Raccoon Stories

By Peter M. Zoernig


Chapter Three


Respect The Bagel



In 1984 Raccoon and I were hanging around for a few weeks in San Francisco, prior to the Rainbow Gathering. Following our usual habits we frequented the local grocery store dumpsters, in our ongoing research project on the question of whether or not tons and tons of perfectly good food goes to waste in North America every day, while there is an epidemic of hunger in other parts of the world and even here at home. On this occasion we happened upon a cache of gourmet specialty items, very pricey fancy cheeses and croissants and bagels and such to go along with the cheeses. Going by the price tags, it was hundreds of dollars worth of food, and as we planned on experiencing San Francisco for a while before we headed back to the gathering seed camp, it made sense to share the feast, and load up again before heading home.


We set up at the end of Golden Gate Park, near a McDonalds with a liquor store across the street, and a big church bell tower. Behind us was the spot known as “Hippie Hill” where earlier in the day we’d jammed with a round headed Caucasian reggae musician who was wearing flowing white robes, and played a lengthy skittering beat G C D groove over which he sang simply the words “Jah Love Sunshine” to celebrate the wonderful clear blue sky, abundant sunshine and give the pretty girls something to dance to. This was part of the inspiration for the chorus of Raccoon’s song “Yahweh Sunshine.”


We set up the feast at the end of the park, just a block or two from Haight-Ashbury and people began to gather around. In no time the police showed up and informed us that we couldn’t sell food there in the park and that we must disperse. When we explained that we were not selling anything, the cops actually went back to their vehicle and radioed in to find out whether it was illegal to give away food in the park. One cop looked at me like I was up to some sort of nefarious antisocial conspiracy and said, “You mean you’re giving this stuff away for free?” He was looking at the price-tags and the conspicuously tres chic packaging, and the grubby assembly of street people, deadheads and random park wanderers digging in with gusto, and he shrugged his shoulders and left with a bagel and some peach flavored cream cheese that would’ve cost $4.75 at the deli that threw it out. He looked embarrassed to grab that snack, but it was lookin’ good and he must have been hungry. We followed our don’t ask don’t tell policy as to the dumpster origins of the snack he’d tried to arrest us for selling, and everybody was happy.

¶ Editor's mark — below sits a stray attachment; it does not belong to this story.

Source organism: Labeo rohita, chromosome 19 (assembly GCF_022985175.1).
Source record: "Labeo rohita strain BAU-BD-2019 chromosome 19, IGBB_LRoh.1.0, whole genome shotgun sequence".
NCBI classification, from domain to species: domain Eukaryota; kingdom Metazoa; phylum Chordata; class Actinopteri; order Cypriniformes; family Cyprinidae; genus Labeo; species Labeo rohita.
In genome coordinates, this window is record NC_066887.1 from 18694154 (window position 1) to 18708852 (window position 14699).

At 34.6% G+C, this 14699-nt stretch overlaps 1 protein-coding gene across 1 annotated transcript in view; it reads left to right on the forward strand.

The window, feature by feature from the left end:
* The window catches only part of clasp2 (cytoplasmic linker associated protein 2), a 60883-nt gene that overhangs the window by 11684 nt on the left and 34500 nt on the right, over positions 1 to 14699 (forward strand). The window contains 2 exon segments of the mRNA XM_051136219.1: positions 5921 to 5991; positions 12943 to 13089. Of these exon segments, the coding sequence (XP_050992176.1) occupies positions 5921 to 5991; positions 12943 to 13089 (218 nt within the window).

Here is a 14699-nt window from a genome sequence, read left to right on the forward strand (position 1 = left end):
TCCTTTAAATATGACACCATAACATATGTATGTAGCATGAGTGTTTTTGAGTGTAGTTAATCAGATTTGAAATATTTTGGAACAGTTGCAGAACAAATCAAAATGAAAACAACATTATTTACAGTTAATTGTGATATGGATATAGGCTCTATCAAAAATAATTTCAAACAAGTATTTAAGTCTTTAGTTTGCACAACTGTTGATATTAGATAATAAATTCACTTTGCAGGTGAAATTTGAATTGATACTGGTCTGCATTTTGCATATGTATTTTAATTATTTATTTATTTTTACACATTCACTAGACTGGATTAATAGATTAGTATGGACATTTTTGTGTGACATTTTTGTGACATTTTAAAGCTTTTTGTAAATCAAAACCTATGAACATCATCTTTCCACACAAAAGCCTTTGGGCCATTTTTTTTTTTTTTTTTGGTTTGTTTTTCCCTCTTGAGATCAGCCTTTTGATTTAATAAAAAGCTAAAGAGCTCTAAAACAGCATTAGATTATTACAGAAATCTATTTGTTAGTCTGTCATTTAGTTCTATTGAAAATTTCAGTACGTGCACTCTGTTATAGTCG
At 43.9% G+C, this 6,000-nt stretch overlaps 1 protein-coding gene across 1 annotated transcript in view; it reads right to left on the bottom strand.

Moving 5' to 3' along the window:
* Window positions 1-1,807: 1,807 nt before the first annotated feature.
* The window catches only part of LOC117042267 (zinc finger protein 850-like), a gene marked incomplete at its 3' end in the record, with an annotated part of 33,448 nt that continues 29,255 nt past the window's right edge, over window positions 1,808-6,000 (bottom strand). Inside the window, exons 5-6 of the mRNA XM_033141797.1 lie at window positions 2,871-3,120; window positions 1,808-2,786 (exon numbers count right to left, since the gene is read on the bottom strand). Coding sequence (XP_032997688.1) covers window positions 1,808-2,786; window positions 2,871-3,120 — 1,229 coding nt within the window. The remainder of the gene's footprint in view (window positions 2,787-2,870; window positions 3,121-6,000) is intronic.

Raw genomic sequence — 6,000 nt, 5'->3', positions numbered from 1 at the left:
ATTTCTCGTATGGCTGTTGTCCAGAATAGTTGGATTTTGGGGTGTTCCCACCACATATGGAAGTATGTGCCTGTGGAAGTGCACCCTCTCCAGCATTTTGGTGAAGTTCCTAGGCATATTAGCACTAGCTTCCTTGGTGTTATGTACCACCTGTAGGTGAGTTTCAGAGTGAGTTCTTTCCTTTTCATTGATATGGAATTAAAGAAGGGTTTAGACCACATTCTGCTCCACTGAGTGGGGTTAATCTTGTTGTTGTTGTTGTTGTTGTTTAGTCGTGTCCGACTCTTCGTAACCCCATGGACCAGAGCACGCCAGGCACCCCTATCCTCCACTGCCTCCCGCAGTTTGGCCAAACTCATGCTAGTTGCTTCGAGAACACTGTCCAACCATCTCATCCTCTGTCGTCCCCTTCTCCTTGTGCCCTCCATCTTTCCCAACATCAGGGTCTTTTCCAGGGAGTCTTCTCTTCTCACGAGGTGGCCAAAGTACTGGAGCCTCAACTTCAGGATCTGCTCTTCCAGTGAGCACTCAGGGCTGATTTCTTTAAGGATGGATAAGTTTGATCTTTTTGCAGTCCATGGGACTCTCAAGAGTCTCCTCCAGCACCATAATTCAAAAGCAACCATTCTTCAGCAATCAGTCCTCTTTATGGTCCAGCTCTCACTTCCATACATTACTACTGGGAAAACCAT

The event morphed into a Rainbow Family Council thanks to the proximity of several dozen people headed for the gathering. In the Rainbow family there is a Council tradition intended to keep some type of order in what could otherwise (and often does anyway) quickly dissolve into chaos, that tradition being that an eagle feather is held by the person who wishes to address the assembly, giving him or her the right to speak without being interrupted or drowned out by dissenters. When someone does inevitably end up being interrupted and talked over, there is a chorus of “respect the feather!” Given the shortage of eagle feathers, a turkey feather has been known to serve as a substitute. On this occasion, not even a pigeon feather was handy, so some resourceful sister proposed the use of a bagel as a substitute. On that day, passersby may have been puzzled to see a cluster of hippies on the hill arguing about who knows what, and hearing Raccoon yell out, “Respect the bagel!”